Staying the course for a colonoscopy
In late June, musician – and husband of Kourtney Kardashian – Travis Barker put the word pancreatitis on the social media radar when he asked for prayers in a Tweet as he was hospitalized in severe pain with that diagnosis. The most common cause of acute pancreatitis is usually from gallstones and while most cases resolve quickly, some can have life-threatening complications.
“The pancreas is a digestive organ, sits right in the middle of the belly. Pancreatitis really means simply inflammation of the pancreas,” explains Jason Bill, M.D., a gastroenterologist for OSF HealthCare in Peoria, Illinois who specializes in interventional endoscopy.
It was initially reported the 46-year-old Barker developed pancreatitis as the result of a colonoscopy, a procedure in which a scope is inserted into the rectum (that was later corrected to an endoscopy in which the scope is inserted down your throat and into the esophagus).
Dr. Bill says he was surprised to hear the original potential connection between Barker’s pancreatitis and a colonoscopy. He says while it is theoretically possible if the tip of the scope were to hit the tail of the pancreas during the procedure, he and others who have done thousands of colonoscopies have never seen the complication.
“The benefit of a colonoscopy by far outweighs the risks. You know, when we hear these things happen, there's such a large media presence behind celebrities having things happen and we can't really prove that the colonoscopy caused it. Right now it's just kind of correlation based on timing. It theoretically can happen, but I don't know how much I can stress that it is extremely rare,” says Dr. Bill.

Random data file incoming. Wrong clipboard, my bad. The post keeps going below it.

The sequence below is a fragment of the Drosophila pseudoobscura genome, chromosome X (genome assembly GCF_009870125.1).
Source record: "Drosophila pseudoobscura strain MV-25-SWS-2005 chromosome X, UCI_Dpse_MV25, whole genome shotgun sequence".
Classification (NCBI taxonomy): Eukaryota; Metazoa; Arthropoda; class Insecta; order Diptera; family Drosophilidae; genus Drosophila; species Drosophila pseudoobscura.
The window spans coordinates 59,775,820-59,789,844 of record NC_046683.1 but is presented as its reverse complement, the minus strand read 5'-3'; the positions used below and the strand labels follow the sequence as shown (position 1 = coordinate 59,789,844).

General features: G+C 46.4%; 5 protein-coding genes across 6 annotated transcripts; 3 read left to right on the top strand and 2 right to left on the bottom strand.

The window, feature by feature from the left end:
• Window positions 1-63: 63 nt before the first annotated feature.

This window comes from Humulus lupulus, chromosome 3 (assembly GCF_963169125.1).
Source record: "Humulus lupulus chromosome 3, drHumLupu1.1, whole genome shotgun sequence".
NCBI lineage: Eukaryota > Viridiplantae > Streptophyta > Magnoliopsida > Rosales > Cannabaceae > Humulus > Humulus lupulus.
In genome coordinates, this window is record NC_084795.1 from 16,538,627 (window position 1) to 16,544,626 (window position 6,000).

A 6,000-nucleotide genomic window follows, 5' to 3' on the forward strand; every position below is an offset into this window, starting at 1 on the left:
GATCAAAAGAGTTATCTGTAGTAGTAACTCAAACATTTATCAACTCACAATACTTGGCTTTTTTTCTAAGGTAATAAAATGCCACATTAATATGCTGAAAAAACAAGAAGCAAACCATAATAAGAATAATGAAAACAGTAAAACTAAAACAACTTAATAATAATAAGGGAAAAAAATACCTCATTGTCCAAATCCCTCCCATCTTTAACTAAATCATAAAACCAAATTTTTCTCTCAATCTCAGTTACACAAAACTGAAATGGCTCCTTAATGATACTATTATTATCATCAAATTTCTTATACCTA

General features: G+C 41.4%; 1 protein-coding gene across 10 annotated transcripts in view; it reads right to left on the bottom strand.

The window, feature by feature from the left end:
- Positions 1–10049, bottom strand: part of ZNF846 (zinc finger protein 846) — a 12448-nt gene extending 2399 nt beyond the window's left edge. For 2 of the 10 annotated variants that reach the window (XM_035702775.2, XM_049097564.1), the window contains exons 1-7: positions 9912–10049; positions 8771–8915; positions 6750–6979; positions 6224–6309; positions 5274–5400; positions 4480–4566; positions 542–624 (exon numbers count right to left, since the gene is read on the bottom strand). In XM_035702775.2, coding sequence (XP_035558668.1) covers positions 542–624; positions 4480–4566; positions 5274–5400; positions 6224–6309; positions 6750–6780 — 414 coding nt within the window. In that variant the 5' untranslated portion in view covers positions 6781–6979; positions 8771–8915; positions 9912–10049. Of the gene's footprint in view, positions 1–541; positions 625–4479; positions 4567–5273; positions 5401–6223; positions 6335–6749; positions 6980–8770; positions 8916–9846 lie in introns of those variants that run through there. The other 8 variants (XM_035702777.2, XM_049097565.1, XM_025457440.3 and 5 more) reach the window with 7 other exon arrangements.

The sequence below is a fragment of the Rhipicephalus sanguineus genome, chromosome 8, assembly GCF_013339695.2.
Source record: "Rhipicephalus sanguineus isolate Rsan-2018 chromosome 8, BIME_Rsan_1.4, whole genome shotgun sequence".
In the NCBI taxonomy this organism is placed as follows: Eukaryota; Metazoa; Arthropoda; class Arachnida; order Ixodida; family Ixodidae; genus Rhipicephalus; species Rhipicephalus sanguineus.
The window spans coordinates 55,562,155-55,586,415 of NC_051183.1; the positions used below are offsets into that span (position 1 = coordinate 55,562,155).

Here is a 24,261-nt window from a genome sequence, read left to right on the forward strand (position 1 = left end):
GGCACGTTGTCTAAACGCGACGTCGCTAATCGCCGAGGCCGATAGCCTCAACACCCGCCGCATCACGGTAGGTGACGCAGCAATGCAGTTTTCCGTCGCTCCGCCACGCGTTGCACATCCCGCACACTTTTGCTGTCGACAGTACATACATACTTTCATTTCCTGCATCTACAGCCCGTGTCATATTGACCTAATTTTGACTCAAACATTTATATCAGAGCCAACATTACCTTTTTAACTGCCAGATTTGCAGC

Dr. Bill adds they are seeing a rise in colorectal cancer in younger people, so his threshold of when to perform a colonoscopy has gotten lower. He encourages anyone with rectal bleeding and other colorectal-based symptoms, even when in their 30s and early 40s, to get a colonoscopy just to be safe.
“I wouldn't focus on this one, you know, very rare adverse outcome. I would not let that sway you. Clearly we have a lot of evidence that supports colonoscopy for many different reasons. And so please don't let this sway your opinion on getting screened for colon cancer.”
Learn more about what is involved with a colonoscopy here.